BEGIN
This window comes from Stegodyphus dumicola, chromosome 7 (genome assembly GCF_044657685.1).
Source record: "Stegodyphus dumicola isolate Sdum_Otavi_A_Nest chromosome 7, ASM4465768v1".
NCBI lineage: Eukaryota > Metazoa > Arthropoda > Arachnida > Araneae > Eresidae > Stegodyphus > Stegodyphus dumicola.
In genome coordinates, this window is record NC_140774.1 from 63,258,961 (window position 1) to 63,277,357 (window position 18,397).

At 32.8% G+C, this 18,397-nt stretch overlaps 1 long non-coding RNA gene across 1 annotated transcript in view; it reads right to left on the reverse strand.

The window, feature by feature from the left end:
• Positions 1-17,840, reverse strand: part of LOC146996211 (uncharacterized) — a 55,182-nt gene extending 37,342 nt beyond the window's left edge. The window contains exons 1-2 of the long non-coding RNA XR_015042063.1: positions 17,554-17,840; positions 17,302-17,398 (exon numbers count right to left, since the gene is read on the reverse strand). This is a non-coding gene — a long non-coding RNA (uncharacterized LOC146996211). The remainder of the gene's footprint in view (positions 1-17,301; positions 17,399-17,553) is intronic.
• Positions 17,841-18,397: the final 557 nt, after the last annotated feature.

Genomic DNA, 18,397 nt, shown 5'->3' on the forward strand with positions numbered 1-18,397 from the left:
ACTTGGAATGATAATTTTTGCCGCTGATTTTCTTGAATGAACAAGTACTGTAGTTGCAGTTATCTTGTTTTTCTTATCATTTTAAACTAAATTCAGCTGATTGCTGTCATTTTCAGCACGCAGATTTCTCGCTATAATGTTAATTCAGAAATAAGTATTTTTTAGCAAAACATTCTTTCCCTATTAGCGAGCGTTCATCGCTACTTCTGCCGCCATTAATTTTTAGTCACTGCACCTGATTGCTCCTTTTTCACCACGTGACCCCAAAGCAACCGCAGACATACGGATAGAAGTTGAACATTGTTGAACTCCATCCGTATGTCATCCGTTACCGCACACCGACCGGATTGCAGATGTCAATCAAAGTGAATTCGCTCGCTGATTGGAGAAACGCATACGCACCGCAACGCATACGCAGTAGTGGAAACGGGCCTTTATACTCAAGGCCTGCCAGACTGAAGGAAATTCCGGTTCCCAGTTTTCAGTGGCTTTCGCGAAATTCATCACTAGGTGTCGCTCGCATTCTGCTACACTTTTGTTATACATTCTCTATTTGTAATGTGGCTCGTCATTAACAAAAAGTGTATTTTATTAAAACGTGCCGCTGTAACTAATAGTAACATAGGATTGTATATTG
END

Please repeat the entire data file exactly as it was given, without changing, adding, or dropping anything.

This window comes from Stegodyphus dumicola, chromosome 7 (genome assembly GCF_044657685.1).
Source record: "Stegodyphus dumicola isolate Sdum_Otavi_A_Nest chromosome 7, ASM4465768v1".
NCBI lineage: Eukaryota > Metazoa > Arthropoda > Arachnida > Araneae > Eresidae > Stegodyphus > Stegodyphus dumicola.
In genome coordinates, this window is record NC_140774.1 from 63,258,961 (window position 1) to 63,277,357 (window position 18,397).

At 32.8% G+C, this 18,397-nt stretch overlaps 1 long non-coding RNA gene across 1 annotated transcript in view; it reads right to left on the reverse strand.

The window, feature by feature from the left end:
• Positions 1-17,840, reverse strand: part of LOC146996211 (uncharacterized) — a 55,182-nt gene extending 37,342 nt beyond the window's left edge. The window contains exons 1-2 of the long non-coding RNA XR_015042063.1: positions 17,554-17,840; positions 17,302-17,398 (exon numbers count right to left, since the gene is read on the reverse strand). This is a non-coding gene — a long non-coding RNA (uncharacterized LOC146996211). The remainder of the gene's footprint in view (positions 1-17,301; positions 17,399-17,553) is intronic.
• Positions 17,841-18,397: the final 557 nt, after the last annotated feature.

Genomic DNA, 18,397 nt, shown 5'->3' on the forward strand with positions numbered 1-18,397 from the left:
ACTTGGAATGATAATTTTTGCCGCTGATTTTCTTGAATGAACAAGTACTGTAGTTGCAGTTATCTTGTTTTTCTTATCATTTTAAACTAAATTCAGCTGATTGCTGTCATTTTCAGCACGCAGATTTCTCGCTATAATGTTAATTCAGAAATAAGTATTTTTTAGCAAAACATTCTTTCCCTATTAGCGAGCGTTCATCGCTACTTCTGCCGCCATTAATTTTTAGTCACTGCACCTGATTGCTCCTTTTTCACCACGTGACCCCAAAGCAACCGCAGACATACGGATAGAAGTTGAACATTGTTGAACTCCATCCGTATGTCATCCGTTACCGCACACCGACCGGATTGCAGATGTCAATCAAAGTGAATTCGCTCGCTGATTGGAGAAACGCATACGCACCGCAACGCATACGCAGTAGTGGAAACGGGCCTTTATACTCAAGGCCTGCCAGACTGAAGGAAATTCCGGTTCCCAGTTTTCAGTGGCTTTCGCGAAATTCATCACTAGGTGTCGCTCGCATTCTGCTACACTTTTGTTATACATTCTCTATTTGTAATGTGGCTCGTCATTAACAAAAAGTGTATTTTATTAAAACGTGCCGCTGTAACTAATAGTAACATAGGATTGTATATTG